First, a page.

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St Mary, Crich, Derbyshire

07/08/2015: Large areas to the south and west of the churchyard at St Mary's have been cleared of old headstones and it looks like the groundskeeper is intent on pressing on with the job to the north. Some of the old headstones have been used to lay a path from the west door to the gate at the north west corner. See the page for St Mary and All Saints, Chesterfield for another example of this philistinic cultural vandalism.

To the north a few slate headstones have been recently flattened, some face down, some face up. The mower has been driven over the uneven result, leaving one smashed and the others being scraped and scalped by the mower blades. Rather than display this level of insensitivity to the memorials of the dead, they may as well just pull them up and crush them for hardcore - why not do the job properly and remove the evidence?

The pair by the west door are laid head to toe. They couldn't even be bothered to lay them both the same way round - not that anyone cared there was something recorded on these pieces of stone. And of course Crich is surrounded by quarries, so if the PCC needed some paving they wouldn't have to go far to get it.

So, we'd better get busy, recording the remaining interesting stones before the local wrecking crew raze the rest...

Robert Gaunt went for a ride, got a bruise and died five months later in 1796, aged just 32, as a result of his "mortifi'd" injury. His headstone records that his wife was called Truth Gaunt. Towards the bottom of the headstone can be seen some ghostly text, as if perhaps the stone has been previously used, resurfaced and re-used. The letters 'OBIT 31' can just about be seen.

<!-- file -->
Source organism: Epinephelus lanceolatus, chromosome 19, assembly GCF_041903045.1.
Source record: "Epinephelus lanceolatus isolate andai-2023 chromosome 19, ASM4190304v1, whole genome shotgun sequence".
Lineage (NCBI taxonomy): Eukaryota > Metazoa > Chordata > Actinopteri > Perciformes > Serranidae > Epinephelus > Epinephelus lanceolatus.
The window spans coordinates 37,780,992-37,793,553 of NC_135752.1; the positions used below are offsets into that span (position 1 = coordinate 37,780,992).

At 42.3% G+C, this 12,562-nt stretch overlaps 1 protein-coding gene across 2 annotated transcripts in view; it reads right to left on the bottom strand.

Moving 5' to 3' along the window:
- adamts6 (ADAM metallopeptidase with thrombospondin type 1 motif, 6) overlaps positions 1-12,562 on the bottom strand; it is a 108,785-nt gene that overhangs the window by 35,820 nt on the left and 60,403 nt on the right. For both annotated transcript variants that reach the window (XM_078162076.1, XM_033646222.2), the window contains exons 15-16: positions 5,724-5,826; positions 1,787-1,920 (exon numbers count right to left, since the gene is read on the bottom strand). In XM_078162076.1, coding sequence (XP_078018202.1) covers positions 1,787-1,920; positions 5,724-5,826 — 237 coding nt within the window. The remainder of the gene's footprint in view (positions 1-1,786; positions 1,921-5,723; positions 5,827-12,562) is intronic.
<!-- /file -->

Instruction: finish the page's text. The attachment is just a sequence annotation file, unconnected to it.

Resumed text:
In the middle of the 19th century, Mark and Jemima Noble of Washington (a nearby village, now named Wessington) buried three of their sons in a six year period, all in their twenties. This family tragedy didn't make the letter cutter check his spelling before cutting 'THEIR/THERE'.

In 1880 the 26 year old Nahum Holden, away from home, "By a wise but mysterious providence, was suddenly removed into eternity, in Walney Channel". He was burried at Barrow in Furness.

On 15 July 1819 a lady died, who for 71 years rejoiced in the name Fanny Fidler.

On the outside wall of the church there is a memorial to William and Sarah Goodall/Goodale. They died 15 years apart and the style of lettering is not the same for the two deaths, so two different letter cutters are probably responsible. The second might have ensured the surname was spelled the same though... unless the first instance was wrong...

Another memorial on an outside wall records the death of John Cooper, aged 56, and his three wives. The last one survived him.

A timber of unknown use, moved from elsewhere in the church, records the name of the minister and two churchwardens from 1640. Nice reversed Ns.

In the chancel is a small brass plaque beseeching us to "DISTURB not the ASHES OF David Woodhouse or Ann his Wife". Sadly it appears that someone in the years since it was made (late 18th century?) did disturb them - and the peace of the church - by taking a potshot at the plaque with a small bore shotgun, as the plaque is peppered with indentations from the pellets.

© Copyright Poor Frank Raw, 2016